Hi, I am Dawn Paterson and one of the Founder Trustees of Dravet Syndrome UK. I live just outside Chester in a small village with my daughter Hannah and my son Harley.
The start of Harley’s Dravet Journey
Harley’s first seizure happened on a first family holiday in France in November 2005, when Harley was just a baby. At the time the seizure was thought to be febrile as Harley was suffering with a cold and had just had his first jabs. We returned to the UK but a couple of weeks later Harley had another seizure and so our journey began.
Harley was diagnosed with a deletion in the pore forming area of the SCN1A gene in January 2007. The delay in diagnosis meant that Harley was initially prescribed two drugs, Carbamazepine, lamotrigine which are now known to aggravate the condition.
Harley‘s seizures types have changed a lot over the years, with various combinations of AEDs having differing impacts at various points. In his 15 years to date drugs such as stiripentol, clobazam, epilim (the magic 3), keppra, clonazepam, topiramate, zonisamide, epidiolox, epilim chromospheres, and now fenfluramine latest added to the list.
Harley’s seizure profile is lots of short seizures (less than 3 mins), a steady drip, drip flow of seizures most of his life, with very limited gaps of seizure freedom.
Having the support of other families through Dravet Syndrome UK has made a world of difference to myself over the years knowing that there are others going through similar experiences and having somewhere to rant and let it all out from time to time is of huge benefit and relief.
Harley was one of the first children at Alder Hey Children’s Hospital to start the Modified Atkins Diet which he was on for 5 years from about the age of 5 years old. Initially, we did have success in reduction of seizures, but after a while the effects wore off, as is often the case with Dravet.
Harley was also on initial drug trials of Epidyolex (cannabidiol) about 5 years ago at, but he was weaned off this after about 2 years, due to it not having any major impact on his seizure control.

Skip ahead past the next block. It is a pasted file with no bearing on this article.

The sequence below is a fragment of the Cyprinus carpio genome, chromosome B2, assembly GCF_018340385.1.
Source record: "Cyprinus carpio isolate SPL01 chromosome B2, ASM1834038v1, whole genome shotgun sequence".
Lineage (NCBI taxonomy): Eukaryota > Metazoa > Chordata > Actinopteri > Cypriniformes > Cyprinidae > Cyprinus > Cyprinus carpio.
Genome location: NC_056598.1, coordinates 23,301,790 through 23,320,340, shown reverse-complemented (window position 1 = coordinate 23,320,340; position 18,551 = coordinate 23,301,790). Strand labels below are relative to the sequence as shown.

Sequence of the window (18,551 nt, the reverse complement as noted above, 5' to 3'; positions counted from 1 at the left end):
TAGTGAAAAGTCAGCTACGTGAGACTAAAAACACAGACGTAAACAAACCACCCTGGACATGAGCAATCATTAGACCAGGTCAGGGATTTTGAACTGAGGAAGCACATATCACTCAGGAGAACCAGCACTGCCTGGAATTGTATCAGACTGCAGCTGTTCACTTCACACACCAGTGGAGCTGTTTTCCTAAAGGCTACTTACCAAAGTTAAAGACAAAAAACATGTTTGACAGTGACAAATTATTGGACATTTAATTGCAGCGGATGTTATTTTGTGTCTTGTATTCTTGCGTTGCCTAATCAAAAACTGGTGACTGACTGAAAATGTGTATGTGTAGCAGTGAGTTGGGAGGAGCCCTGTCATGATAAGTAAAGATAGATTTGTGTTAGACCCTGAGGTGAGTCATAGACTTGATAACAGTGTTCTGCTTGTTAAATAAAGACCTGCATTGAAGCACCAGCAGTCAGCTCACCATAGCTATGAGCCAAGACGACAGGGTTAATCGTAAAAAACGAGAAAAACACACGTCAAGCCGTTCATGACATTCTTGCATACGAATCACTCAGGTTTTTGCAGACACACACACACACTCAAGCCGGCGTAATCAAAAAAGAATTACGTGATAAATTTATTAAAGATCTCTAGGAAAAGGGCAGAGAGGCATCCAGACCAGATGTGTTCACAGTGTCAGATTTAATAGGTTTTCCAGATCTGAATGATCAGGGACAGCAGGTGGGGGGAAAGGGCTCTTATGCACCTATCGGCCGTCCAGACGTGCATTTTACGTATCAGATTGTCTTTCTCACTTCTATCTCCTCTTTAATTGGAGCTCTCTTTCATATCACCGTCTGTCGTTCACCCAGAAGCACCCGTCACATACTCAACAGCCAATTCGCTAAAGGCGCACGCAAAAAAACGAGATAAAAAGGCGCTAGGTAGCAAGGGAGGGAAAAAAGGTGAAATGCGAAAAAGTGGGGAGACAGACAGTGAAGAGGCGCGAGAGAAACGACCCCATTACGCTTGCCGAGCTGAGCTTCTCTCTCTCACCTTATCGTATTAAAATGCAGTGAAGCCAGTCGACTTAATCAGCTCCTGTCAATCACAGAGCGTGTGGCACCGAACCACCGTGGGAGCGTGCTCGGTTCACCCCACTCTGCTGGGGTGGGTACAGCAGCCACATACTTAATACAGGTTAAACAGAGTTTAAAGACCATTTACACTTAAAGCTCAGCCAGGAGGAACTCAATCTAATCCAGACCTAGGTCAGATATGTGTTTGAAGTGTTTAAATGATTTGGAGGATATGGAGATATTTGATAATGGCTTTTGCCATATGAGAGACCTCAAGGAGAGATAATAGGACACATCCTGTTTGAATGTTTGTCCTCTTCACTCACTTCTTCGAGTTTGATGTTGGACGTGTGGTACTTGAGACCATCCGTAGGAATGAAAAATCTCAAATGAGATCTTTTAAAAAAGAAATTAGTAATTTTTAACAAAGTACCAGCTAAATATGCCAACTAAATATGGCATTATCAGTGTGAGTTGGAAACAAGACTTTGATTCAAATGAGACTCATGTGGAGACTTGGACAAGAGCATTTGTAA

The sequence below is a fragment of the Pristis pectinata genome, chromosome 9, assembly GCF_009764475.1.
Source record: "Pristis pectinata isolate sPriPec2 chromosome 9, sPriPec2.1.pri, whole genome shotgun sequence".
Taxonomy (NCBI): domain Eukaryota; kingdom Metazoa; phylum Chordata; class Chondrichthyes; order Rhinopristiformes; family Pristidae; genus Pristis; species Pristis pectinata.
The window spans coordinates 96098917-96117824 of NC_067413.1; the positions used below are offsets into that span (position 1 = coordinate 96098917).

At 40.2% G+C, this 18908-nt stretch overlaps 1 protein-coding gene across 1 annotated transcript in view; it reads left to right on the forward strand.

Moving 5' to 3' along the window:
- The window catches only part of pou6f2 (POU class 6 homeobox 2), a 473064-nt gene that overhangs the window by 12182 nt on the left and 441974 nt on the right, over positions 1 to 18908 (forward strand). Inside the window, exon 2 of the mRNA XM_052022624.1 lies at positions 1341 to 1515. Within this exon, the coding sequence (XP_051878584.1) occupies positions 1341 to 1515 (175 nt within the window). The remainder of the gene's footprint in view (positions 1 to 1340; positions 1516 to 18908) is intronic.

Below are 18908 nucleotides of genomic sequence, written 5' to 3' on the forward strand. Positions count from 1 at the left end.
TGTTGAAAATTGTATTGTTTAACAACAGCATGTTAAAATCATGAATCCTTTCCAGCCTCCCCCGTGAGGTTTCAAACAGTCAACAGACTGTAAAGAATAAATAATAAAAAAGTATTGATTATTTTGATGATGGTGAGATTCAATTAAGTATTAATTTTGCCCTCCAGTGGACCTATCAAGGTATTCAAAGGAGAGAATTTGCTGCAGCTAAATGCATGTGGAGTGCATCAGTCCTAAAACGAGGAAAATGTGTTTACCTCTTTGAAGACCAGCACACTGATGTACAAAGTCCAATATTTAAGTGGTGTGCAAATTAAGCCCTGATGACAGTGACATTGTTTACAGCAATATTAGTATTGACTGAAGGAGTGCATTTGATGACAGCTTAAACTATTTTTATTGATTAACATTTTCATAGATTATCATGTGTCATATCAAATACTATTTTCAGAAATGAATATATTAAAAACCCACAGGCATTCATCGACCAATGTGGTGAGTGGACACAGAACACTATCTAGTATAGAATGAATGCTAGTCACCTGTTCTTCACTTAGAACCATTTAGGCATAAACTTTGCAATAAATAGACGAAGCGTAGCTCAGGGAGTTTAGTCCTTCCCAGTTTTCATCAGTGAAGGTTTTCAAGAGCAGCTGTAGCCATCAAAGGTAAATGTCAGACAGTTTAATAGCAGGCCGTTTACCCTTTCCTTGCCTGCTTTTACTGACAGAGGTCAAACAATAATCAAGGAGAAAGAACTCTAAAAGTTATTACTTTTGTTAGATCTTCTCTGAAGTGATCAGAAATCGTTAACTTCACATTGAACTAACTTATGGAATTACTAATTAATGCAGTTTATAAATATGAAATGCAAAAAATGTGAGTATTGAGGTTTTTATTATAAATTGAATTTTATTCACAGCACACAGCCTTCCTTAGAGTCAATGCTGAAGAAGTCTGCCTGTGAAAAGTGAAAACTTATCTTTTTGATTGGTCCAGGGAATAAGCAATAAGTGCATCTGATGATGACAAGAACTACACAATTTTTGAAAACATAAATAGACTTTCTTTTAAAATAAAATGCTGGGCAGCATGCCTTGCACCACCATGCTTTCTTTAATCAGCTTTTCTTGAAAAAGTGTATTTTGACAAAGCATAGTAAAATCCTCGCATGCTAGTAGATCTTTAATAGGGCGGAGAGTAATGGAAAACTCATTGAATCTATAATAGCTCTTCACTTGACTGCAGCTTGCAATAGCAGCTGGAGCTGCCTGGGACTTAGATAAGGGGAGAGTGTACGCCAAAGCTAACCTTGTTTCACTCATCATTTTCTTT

For the last 2.5 years Harley has been on the fenfluramine trial at Alder Hey. He’s now on the open label part where of the study, where we attend clinic for heart scans every 6 months to check for any adverse affect on the heart. So far, so good. Fenfluramine has helped take a lot of intensity away and has also reduced the number of seizures per month. Harley still has tonic clonics and tonic seizures, but thankfully nearly all absences and non-convulsive seizures, which used to be a big feature on a rolling cycle month on month, have virtually disappeared.
Harley’s is also taking zonisamide and sodium valproate (Epilim chromospheres slow release). We did have some issues with growth and weight increase at start of the fenfluramine trial. Zonisamide can also suppress appetite. We have noticed that Harley appetite has improved in the last year and he is eating better now than ever before and although very slight for his age (15 years and 27 kg, he is starting to show weight gain). We have also introduced Paedisure drinks prescribed by dietician to push up his calorie intake on days when he is less able to eat solids (because of seizures or tiredness ).
Overall, we have definitely noticed a more alert and brighter little boy and a developing teenager attitude!! Lol.
Harley’s other co-morbidities common in Dravet include prolapsed ankles, issues with temperature regulation and he also has a diagnosis of autism. He is mobile and uses wheelchair occasionally when tired. He displays repetitive behaviours - he likes posting items in the washing machine and loves to watch it in spin cycle. We call it “HARLEY TV”.
Harley loves the outdoors and we go lots walks in wood with Buddy his dog and Harley attends weekly equine therapy which has been an amazing experience for him to take part in. It really brings a huge smile to his face, and he loves trotting.
Harley has a few single words and communicates through his eyes, expression, sounds and leading adults to what he wants. One of my worries is the difficulty for Harley telling us if he has pain anywhere that is not obvious as he cannot speak or tell us where the pain is or how bad it is.
Education and transitioning to adulthood
Harley is currently at a special school in Chester and we will be starting his transition to adulthood soon as he is 16 in June 2021.
Harley gets access to rebound therapy, music therapy, hydrotherapy through school which is great for him. I seem to spend a lot of my time meetings with social, health and education professionals sorting out direct payments, respite support and fighting always to make sure that Harley’s needs are met. This is still the hard part for any parent, to ensure that our children needs are met.
Harley is such a fun-loving, affectionate and sociable little boy who knows what he wants. He adores his sister Hannah, and she is very protective of him. Our hope is that Harley will have same equal opportunities as his sister to be educated, have fun, take part in activities that encourage social interactions and where he is safe and most of all be happy. It is also important to remember that as main carer I need to look after me too - its so easy to forget yourself along the way!